The press is no substitute for institutions. It is like the beam of a searchlight that moves restlessly about, bringing one episode and then another out of the darkness into vision. Men cannot do the work of the world by this light alone. They cannot govern society by episodes, incidents, and eruptions. It is only when they work by a steady light of their own, that the press, when it is turned upon them, reveals a situation intelligible enough for a popular decision. The trouble lies deeper than the press, and so does the remedy. It lies in social organization based on a system of analysis and record, and in all the corollaries of that principle; in the abandonment of the theory of the omni-competent citizen and decentralization of decision, in the coordination of decision by comparable record and analysis. If at the center of management there is a running audit, which makes work intelligible to those who do it, and those who superintendent it, issues when they arise are not the mere collisions of the blind. Then, too, the news is uncovered for the press by a system of intelligence that is also a check on the press.

That is the radical way. For the troubles of the press, like the troubles of representative government, be it territorial or functional, like the troubles of industry, be it capitalist, cooperative, or communist, go back to a common source: the failure of self-governing people to transcend their casual experience and their prejudice, by inventing, creating, and organizing a machinery of knowledge. It is because they are compelled to act without a reliable picture of the world, that governments, schools, newspapers and churches make such small headway against the more obvious failings of democracy, against violent prejudice, apathy, preference for the curious trivial as against the dull important, and the hunger for sideshows and three legged calves. This is the primary defect of popular government, a defect inherent in its traditions, and all its other defects can, I believe, be traced to this one.

Today the machinery of social and political science are so little perfected ( and when they are developed unavailable to average citizens) that in many serious decisions and most of the casual ones, there is yet no choice but to gamble with fate as intuition prompts. But we can make a belief in reason one of those intuitions. We can use our wit and our force to make footholds for reason. Behind our pictures of the world, we can try to see the vista of a longer duration of events, and wherever possible to escape from the urgent present, allow this longer time to control our decisions. And yet, even when there is this will to let the future count, we find again and again that we do not know for certain how to act according to the dictates of reason. The number of human problems on which reason is prepared to dictate is actually very small.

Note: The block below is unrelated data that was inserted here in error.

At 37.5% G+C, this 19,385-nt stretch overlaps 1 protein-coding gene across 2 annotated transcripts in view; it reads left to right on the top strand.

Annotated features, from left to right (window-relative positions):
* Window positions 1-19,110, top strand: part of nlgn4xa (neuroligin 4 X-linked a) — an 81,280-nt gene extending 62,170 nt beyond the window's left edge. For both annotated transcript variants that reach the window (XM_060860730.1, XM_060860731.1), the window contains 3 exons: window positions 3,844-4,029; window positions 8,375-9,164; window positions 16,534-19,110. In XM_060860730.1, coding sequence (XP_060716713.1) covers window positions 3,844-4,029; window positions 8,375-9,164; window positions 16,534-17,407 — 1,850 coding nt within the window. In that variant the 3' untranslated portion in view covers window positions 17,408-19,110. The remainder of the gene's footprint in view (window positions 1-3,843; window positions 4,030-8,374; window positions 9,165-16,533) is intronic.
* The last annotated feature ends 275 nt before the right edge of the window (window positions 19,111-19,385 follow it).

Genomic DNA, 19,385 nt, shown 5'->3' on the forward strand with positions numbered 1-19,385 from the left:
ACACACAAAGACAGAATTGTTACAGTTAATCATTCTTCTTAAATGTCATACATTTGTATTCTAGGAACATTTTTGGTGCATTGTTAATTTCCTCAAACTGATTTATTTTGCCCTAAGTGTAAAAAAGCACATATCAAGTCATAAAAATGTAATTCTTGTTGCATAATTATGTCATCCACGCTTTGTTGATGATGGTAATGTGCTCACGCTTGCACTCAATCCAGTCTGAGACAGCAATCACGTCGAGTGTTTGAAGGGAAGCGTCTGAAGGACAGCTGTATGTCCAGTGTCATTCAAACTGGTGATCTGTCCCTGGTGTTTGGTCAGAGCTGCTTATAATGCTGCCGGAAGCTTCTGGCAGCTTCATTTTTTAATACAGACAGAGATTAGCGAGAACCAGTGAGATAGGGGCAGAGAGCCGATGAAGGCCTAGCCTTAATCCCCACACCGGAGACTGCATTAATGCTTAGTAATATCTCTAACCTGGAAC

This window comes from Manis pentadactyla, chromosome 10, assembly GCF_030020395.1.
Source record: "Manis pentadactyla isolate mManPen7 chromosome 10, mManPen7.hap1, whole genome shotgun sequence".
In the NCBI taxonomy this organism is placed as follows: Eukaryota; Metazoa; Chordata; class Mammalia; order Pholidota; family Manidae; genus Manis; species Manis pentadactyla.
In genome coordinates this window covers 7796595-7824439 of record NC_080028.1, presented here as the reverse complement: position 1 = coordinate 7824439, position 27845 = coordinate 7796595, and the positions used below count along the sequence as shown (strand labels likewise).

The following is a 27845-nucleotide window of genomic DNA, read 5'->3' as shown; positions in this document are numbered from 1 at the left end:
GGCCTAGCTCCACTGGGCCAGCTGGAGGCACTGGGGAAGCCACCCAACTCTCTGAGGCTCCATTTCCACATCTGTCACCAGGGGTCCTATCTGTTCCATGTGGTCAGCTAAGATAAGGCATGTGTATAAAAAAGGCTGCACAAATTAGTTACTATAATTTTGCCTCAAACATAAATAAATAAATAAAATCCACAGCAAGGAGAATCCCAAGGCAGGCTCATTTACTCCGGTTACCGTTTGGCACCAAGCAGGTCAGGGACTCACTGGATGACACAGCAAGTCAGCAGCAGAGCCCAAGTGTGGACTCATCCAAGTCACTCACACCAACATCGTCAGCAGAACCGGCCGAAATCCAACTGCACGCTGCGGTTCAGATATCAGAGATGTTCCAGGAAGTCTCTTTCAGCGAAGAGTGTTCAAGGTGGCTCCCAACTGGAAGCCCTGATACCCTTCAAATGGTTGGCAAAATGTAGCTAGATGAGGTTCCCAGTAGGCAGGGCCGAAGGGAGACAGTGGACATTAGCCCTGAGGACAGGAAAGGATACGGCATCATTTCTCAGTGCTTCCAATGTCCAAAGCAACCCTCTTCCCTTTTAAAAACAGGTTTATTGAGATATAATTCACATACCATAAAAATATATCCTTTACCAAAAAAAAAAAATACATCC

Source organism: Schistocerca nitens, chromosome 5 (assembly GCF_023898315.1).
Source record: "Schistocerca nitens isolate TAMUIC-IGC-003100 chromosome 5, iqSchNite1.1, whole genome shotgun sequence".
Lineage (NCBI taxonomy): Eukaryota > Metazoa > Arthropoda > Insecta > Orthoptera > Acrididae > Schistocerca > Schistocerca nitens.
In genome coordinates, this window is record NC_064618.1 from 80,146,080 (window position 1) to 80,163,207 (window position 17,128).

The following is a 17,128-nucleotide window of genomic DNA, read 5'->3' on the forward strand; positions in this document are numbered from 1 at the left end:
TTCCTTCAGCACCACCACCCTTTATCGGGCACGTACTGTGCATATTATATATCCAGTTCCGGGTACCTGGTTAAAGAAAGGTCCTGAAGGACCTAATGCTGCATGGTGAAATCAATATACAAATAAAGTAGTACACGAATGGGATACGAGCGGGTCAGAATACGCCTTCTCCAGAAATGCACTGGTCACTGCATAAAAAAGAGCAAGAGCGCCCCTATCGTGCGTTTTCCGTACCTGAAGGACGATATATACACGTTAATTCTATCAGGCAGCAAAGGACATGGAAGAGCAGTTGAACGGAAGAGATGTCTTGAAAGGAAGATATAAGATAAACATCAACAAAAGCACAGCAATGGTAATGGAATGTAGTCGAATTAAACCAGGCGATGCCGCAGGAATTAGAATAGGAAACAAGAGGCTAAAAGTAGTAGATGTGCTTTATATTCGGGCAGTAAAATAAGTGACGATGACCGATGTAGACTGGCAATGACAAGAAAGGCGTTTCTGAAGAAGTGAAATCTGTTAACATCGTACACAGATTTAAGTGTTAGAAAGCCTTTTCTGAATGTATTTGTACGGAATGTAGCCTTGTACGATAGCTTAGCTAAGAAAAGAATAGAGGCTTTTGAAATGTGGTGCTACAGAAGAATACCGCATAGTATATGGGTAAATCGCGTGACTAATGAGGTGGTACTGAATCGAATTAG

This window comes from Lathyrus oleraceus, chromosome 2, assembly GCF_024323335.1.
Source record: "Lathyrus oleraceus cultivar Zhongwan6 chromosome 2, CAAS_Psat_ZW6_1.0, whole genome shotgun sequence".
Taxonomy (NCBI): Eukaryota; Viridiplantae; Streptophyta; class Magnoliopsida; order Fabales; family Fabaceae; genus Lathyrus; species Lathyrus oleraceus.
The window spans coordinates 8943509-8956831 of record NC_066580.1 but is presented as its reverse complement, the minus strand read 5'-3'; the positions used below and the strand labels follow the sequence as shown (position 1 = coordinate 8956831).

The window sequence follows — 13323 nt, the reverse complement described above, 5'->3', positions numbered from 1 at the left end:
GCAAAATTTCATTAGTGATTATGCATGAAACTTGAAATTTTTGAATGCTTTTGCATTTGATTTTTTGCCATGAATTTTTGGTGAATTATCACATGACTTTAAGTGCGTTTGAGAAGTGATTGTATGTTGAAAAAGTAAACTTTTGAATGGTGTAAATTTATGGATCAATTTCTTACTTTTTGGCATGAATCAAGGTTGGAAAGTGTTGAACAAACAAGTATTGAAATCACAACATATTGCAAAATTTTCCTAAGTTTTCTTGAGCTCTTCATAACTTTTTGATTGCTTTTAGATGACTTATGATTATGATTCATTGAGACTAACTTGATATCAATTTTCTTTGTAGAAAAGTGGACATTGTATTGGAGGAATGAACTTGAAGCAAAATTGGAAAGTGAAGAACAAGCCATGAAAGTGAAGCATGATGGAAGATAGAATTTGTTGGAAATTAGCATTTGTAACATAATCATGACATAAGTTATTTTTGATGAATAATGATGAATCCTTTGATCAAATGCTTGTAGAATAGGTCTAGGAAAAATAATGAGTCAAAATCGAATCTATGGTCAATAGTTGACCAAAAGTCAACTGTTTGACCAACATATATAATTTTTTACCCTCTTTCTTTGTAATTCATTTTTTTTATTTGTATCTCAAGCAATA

There is, however, a noble counterfeit in that charity which comes from self-knowledge and an unarguable belief that no one of our gregarious species is alone in his longing for a friendlier world. So many of the grimaces men make at each other go with a flutter of their pulse, that they are not all of them important. And where so much is uncertain, where so many actions have to be carried out on guesses, the demand upon the reserves of mere decency is enormous, and it is necessary to live as if good will would work. We cannot prove in every instance that it will, nor why hatred, intolerance, suspicion, bigotry, secrecy, fear, and lying are the seven deadly sins against public opinion. We can only insist that they have no place in the appeal to reason , that in the long run they are a poison; and in taking our stand on the view of the world which outlasts our own predicament, and own lives, we can cherish a hearty prejudice against them.